Buffalo Hiking Club Message Board › Hikers dying from heat stroke
The excessive heat in the Southeast United States this spring has resulted in weekly reports of hikers of all ages dying from heat stroke. Age and conditioning are not shields against heat stroke as evidence by the deaths of marathon runners. And temperatures above 100 are not needed for heat stroke to occur.
When hiking in warmer temperatures, water, salt, and electrolytes must be consumed while hiking to prevent heat stroke. Once heat stroke sets in it is often too late to revive the person. Death soon follows.
But even the less server conditions before heat stroke is reached can cause death. The leading cause of death to hikers is from falls. Dehydration affects coordination and judgment, which increases the risk of a deadly fall in the backcountry.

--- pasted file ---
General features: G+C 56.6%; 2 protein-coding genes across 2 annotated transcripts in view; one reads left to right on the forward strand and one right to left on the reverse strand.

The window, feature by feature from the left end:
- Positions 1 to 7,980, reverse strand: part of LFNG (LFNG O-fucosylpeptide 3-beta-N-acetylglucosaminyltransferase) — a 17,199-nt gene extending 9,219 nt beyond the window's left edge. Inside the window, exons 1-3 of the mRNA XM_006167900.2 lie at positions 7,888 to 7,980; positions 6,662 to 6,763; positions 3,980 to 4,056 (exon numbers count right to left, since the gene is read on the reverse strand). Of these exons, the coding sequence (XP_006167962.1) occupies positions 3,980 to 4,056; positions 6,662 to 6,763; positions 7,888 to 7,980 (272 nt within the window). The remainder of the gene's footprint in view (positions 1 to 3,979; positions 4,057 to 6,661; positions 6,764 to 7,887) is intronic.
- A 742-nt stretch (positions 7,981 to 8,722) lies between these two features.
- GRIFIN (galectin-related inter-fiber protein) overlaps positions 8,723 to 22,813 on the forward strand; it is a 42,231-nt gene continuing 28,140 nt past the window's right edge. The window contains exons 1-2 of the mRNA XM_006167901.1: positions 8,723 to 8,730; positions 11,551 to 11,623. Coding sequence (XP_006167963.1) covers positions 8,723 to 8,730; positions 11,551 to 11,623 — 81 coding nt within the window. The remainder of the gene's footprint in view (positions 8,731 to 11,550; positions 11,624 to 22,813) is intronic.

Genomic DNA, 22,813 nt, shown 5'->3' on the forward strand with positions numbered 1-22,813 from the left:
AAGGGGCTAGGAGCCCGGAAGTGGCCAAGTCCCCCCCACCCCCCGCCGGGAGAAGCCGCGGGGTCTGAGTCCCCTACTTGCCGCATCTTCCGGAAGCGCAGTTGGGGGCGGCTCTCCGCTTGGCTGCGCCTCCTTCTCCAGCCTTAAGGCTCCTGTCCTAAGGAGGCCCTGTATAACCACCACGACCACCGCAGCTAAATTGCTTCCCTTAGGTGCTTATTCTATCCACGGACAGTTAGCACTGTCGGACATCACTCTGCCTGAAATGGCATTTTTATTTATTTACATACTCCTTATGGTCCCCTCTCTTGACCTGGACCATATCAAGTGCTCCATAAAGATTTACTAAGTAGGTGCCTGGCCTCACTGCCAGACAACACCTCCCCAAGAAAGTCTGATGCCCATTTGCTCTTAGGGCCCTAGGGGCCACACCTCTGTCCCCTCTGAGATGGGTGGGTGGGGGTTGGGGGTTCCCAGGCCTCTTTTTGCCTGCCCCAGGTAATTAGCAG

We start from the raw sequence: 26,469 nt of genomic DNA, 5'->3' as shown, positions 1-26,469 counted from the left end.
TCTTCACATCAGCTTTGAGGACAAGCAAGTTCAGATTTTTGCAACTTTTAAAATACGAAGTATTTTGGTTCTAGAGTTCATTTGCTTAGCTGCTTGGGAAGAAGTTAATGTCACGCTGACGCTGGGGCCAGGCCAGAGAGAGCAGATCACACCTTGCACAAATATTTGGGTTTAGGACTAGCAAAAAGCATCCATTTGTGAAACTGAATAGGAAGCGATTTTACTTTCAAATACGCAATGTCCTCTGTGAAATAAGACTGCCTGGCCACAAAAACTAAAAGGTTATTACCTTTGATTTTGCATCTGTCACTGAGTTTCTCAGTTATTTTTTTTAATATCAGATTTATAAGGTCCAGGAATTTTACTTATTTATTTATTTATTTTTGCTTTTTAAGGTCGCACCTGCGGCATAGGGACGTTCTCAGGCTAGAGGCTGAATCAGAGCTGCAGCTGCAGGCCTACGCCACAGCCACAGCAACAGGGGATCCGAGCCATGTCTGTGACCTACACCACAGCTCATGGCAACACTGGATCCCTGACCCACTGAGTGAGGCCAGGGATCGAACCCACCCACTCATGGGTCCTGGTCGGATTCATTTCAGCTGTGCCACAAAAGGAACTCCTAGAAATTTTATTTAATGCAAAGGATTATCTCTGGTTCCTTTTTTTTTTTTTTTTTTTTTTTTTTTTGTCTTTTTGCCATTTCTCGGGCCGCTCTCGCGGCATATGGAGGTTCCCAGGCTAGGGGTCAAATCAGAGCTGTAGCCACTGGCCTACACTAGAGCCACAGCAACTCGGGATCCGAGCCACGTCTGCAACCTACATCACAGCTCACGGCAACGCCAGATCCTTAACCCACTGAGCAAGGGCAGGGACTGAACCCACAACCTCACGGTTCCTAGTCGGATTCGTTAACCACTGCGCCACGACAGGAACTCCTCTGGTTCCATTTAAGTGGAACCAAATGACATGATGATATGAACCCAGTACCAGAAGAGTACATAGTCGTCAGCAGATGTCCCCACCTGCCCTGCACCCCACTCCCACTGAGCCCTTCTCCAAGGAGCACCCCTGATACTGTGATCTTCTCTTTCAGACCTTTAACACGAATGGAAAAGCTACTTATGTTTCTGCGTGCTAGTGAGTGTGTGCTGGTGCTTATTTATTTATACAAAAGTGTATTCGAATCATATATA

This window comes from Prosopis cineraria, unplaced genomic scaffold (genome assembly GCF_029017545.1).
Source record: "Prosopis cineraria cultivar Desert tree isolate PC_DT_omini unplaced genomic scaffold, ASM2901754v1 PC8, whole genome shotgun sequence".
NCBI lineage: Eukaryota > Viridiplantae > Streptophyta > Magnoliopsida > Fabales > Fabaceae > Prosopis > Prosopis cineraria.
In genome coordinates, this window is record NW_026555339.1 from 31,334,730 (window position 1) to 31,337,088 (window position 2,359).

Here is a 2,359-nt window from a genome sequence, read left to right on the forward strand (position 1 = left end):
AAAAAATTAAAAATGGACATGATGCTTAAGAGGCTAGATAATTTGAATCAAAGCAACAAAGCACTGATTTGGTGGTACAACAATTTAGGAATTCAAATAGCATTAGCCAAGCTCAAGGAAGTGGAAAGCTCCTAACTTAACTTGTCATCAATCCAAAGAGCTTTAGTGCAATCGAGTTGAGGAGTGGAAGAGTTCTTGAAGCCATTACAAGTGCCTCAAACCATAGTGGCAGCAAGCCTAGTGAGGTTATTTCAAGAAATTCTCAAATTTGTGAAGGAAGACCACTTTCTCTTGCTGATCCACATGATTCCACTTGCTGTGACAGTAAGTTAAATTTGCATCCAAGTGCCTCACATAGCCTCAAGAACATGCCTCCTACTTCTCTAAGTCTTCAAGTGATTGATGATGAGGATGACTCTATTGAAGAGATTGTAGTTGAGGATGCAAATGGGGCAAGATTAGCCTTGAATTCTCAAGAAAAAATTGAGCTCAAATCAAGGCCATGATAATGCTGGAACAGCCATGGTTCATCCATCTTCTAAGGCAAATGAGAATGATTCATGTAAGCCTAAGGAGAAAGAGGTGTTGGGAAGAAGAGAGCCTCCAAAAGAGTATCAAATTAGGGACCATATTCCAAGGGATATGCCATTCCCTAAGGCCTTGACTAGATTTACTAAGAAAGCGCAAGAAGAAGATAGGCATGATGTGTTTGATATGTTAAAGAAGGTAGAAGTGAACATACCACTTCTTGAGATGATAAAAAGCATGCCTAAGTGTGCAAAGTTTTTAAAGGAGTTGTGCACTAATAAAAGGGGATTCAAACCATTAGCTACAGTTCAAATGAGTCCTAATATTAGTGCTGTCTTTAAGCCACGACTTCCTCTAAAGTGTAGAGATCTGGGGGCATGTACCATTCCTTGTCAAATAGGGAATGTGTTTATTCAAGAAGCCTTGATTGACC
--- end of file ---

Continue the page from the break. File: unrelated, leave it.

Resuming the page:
Get into the habit of drinking water on a regular basis. Don't over do it, just take a few sips every now and then. Always drink some water if you feel thirsty - that is your body's way of telling you it is becoming dehydrated. Pay attention to the color of you urine - dark colored urine is often a sign of dehydration.
If hiking in a group never be shy about asking for water if you run out and feel thirsty. The group leader can lecture you later about bringing enough water for yourself, but at that moment your survival is more important.